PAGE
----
Author + information
- Received August 13, 1982
- Revision received November 10, 1982
- Accepted November 19, 1982
- Published online April 1, 1983.
- Roberto Bolli, MD*,
- Tedd A. Brandon, BS,
- Jerry C. Luck, MD,
- Richard R. Miller, MD, FACC and
- Mark L. Entman, MD, FACC
- ↵*Address for reprints: Roberto Bolli, MD. Section of Cardiology, Baylor College of Medicine, 6535 Fannin MS F-905. Houston, Texas 77030.
Incomplete myocardial reperfusion (that is, reperfusion limited to part of the ischemic zone) can occur because of segmental release of diffuse coronary spasm, proximal thrombolysis with persistent distal occlusion or reversible spasm with persistent distal thrombosis. However, it is unknown whether incomplete reperfusion increases the risk of ventricular tachycardia and fibrillation (because of greater dispersion of electrophysiologic properties) or decreases it (because of the smaller size of the reperfused zone). Thus, 56 open chest dogs underwent coronary artery occlusion (mid-left anterior descending coronary artery) followed 25 minutes later by reperfusion. Dogs were given complete reperfusion (control dogs: release of the proximal obstruction with no distal occlusion) or incomplete reperfusion (release of the proximal obstruction after ligation of the distal artery). Size of ischemic and reperfused zones was determined by postmortem dye perfusion. In control dogs, the ischemic zone (which coincided with the reperfused zone) was 34 ± 1% (mean ± standard error) of left ventricle; in dogs with incomplete reperfusion, the ischemic zone was similar to that of-control dogs (30 ± 1% of left ventricle, probability [p] = not significant), whereas the reperfused zone was smaller (20 ± 2% of left ventricle, p < 0.001). Coronary collateral flow was similar in the two groups.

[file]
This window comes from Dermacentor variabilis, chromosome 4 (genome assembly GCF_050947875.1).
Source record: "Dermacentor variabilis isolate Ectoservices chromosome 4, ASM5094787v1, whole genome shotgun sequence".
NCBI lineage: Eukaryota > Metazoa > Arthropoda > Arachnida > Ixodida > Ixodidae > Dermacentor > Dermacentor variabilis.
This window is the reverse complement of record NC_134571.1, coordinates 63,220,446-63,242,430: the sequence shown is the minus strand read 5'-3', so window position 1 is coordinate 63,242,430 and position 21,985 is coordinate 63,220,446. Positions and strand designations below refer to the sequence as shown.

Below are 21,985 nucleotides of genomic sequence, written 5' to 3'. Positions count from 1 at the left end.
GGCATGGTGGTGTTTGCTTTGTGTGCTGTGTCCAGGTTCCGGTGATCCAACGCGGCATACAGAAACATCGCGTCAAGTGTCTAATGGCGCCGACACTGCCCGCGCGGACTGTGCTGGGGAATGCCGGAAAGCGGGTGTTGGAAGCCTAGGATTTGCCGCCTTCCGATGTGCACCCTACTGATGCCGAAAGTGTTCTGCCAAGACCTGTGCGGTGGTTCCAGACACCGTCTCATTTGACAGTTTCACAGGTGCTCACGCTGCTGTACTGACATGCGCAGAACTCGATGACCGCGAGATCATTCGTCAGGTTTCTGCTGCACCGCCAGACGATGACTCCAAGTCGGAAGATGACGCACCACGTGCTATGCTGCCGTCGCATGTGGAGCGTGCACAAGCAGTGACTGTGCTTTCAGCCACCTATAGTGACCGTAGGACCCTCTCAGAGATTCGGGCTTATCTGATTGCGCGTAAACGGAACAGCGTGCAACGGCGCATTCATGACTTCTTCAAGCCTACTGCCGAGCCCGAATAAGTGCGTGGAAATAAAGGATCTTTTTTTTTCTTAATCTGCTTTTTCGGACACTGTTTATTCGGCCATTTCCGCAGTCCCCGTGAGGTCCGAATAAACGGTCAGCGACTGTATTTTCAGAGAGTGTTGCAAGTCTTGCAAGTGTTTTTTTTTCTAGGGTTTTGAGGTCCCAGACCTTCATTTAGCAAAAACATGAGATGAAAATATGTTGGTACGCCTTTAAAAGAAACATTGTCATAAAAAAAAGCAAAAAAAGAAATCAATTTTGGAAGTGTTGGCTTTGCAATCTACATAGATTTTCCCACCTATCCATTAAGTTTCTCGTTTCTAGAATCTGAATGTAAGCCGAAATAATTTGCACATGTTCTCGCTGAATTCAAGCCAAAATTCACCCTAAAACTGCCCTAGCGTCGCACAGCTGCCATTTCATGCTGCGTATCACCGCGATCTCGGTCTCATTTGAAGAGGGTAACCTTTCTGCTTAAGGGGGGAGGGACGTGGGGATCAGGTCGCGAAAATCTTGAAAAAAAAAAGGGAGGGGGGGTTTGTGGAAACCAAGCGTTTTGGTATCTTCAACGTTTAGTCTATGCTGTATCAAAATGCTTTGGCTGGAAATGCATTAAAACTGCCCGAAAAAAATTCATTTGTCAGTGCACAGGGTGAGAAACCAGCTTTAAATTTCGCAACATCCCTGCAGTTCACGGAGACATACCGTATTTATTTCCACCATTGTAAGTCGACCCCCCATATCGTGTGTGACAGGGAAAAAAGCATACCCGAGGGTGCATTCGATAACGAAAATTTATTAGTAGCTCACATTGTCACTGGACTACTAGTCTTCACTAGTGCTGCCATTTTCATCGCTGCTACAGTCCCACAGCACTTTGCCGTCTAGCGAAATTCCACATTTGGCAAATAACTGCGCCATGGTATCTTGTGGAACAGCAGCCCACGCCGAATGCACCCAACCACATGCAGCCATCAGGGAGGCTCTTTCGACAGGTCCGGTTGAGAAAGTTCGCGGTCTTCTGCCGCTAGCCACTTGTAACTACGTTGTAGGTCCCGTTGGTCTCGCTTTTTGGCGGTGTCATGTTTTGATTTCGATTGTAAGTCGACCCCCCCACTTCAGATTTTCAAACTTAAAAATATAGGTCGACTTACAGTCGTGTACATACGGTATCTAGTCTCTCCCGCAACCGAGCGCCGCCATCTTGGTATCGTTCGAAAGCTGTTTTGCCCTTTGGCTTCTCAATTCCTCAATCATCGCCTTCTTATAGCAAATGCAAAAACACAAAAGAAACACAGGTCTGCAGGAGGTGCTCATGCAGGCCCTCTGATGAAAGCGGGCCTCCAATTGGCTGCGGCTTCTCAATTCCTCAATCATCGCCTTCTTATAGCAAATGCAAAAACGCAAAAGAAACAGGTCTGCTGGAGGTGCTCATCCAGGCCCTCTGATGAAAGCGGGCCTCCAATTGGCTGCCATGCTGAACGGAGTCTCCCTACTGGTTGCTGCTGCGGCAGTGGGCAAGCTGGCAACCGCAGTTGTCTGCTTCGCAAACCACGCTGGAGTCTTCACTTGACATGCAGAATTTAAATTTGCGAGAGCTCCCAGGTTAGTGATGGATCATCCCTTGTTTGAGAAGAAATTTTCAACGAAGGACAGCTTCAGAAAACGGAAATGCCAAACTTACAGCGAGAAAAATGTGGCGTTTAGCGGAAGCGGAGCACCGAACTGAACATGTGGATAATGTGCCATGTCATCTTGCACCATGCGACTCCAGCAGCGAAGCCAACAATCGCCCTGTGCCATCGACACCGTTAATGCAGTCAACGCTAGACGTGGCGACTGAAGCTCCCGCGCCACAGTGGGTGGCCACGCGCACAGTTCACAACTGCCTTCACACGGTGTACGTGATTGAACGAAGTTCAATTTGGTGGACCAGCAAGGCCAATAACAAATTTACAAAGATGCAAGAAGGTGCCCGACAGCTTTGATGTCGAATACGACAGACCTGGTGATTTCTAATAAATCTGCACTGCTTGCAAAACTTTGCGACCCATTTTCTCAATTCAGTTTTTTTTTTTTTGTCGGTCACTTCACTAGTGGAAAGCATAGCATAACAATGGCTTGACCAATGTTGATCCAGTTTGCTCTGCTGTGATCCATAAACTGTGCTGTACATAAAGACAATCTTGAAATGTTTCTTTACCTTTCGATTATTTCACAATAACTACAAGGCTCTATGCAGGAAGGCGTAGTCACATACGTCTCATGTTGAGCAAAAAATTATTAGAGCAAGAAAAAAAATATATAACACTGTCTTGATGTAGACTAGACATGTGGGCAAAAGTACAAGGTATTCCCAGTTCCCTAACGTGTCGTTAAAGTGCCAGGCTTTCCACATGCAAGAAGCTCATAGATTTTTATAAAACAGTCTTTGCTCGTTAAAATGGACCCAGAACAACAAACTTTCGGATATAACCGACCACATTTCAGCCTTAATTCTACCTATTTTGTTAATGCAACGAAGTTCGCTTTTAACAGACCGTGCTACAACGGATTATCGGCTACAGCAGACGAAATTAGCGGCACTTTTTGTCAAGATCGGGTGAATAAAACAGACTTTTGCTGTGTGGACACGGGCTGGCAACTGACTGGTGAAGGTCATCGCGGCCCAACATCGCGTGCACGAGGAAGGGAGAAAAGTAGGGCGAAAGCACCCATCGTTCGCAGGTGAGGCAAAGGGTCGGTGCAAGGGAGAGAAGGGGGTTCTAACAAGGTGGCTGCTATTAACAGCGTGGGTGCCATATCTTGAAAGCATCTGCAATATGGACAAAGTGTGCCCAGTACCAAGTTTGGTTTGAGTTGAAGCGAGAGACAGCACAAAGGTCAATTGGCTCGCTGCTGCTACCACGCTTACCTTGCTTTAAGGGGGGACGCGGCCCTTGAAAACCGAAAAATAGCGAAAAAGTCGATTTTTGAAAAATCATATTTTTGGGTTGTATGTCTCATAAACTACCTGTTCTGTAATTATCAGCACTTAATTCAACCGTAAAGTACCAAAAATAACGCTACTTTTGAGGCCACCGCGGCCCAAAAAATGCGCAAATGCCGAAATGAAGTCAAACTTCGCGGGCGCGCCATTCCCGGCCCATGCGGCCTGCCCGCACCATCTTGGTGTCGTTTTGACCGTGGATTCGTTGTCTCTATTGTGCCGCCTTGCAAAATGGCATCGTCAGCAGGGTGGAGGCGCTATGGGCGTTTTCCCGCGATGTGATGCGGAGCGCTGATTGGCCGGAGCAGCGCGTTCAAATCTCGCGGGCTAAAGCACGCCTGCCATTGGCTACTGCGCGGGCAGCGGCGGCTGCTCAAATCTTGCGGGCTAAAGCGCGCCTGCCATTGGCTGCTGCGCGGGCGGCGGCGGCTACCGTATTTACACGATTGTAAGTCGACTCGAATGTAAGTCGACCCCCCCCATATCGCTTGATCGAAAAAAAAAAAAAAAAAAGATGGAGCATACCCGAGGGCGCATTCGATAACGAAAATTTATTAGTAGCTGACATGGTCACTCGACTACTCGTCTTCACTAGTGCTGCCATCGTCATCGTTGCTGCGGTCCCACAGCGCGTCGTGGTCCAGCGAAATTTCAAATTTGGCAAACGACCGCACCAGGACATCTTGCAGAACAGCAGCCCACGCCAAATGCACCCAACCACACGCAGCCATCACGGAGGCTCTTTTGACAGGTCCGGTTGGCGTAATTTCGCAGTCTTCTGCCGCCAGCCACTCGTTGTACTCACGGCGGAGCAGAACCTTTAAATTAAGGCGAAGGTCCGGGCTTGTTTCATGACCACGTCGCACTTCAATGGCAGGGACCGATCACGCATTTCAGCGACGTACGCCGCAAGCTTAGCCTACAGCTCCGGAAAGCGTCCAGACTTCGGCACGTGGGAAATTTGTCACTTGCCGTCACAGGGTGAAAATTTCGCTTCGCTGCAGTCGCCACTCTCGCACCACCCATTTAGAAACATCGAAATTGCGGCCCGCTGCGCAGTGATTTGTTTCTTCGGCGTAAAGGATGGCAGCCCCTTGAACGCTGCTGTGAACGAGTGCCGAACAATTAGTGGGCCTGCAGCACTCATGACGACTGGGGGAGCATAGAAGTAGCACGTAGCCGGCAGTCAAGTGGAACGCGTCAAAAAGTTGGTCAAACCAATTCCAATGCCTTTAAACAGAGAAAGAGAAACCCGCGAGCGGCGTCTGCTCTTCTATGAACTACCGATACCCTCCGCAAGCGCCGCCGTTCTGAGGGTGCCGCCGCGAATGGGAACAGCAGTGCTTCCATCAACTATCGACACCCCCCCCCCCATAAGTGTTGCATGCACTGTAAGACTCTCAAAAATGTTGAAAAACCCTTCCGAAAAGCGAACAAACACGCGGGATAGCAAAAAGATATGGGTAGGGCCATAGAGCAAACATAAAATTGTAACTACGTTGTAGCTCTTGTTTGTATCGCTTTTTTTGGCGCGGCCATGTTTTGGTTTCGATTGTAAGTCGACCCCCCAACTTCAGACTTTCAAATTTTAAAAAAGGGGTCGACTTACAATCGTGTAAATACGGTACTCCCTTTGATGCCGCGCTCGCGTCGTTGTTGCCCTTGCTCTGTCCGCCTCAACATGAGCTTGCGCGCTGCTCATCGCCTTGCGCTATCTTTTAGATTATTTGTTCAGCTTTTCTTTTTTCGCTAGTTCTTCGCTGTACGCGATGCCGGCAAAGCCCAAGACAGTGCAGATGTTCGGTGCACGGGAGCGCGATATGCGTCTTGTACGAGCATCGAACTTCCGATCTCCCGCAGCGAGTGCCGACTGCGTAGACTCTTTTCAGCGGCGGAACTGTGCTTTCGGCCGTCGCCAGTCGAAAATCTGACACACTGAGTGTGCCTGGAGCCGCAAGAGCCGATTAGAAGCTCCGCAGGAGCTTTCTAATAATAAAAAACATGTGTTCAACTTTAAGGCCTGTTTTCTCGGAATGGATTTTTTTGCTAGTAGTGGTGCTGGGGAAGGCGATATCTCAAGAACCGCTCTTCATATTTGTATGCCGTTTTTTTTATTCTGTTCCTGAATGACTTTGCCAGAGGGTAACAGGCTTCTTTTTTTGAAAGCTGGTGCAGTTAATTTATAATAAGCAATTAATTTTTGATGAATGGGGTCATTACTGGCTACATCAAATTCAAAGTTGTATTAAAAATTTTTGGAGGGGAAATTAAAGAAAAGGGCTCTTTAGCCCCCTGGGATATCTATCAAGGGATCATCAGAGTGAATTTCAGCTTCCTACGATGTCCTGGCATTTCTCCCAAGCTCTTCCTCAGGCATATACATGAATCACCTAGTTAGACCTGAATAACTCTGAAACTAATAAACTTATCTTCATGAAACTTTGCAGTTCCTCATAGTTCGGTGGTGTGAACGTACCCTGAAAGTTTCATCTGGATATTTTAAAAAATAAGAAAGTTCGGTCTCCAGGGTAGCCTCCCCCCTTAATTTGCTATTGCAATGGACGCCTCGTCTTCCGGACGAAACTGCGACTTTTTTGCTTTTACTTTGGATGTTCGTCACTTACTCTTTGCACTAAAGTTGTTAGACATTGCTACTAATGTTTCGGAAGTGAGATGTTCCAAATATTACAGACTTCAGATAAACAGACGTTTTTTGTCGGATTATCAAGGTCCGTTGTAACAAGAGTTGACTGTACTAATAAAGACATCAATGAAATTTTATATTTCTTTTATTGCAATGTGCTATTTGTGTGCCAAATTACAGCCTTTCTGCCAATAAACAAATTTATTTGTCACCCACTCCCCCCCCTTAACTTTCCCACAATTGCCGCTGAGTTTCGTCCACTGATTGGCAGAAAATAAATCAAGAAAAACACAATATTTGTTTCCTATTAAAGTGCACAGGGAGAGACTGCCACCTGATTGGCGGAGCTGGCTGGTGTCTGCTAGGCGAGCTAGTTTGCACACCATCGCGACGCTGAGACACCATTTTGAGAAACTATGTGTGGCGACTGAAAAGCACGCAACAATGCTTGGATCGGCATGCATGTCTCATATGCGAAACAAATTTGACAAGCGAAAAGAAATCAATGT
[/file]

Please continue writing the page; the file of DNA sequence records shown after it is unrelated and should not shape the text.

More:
Incomplete reperfusion increased the overall incidence of ventricular tachycardia (18 of 20 versus 20 of 36 in control dogs, p < 0.01), the incidence of “sustained” (≥10 beats) ventricular tachycardia (15 of 20 versus 16 of 36 in control dogs, p < 0.05) and the incidence of ventricular fibrillation (14 of 20 versus 15 of 36, p < 0.05). Thus, despite smaller reperfused zones, incomplete reperfusion markedly increased both incidence and severity of ventricular arrhythmias, possibly by enhancement of reentrant circuits. It is concluded that the risk of malignant arrhythmias on release of coronary occlusion is significantly augmented by the persistence of ischemic myocardium within the reperfused region.
This study was supported in part by Grants ilL- 17269 and HL-23 161 from the National Heart, Lung, and Blood Institute, National Institutes of Health, Bethesda. Maryland.
- Received August 13, 1982.
- Revision received November 10, 1982.
- Accepted November 19, 1982.
- American College of Cardiology Foundation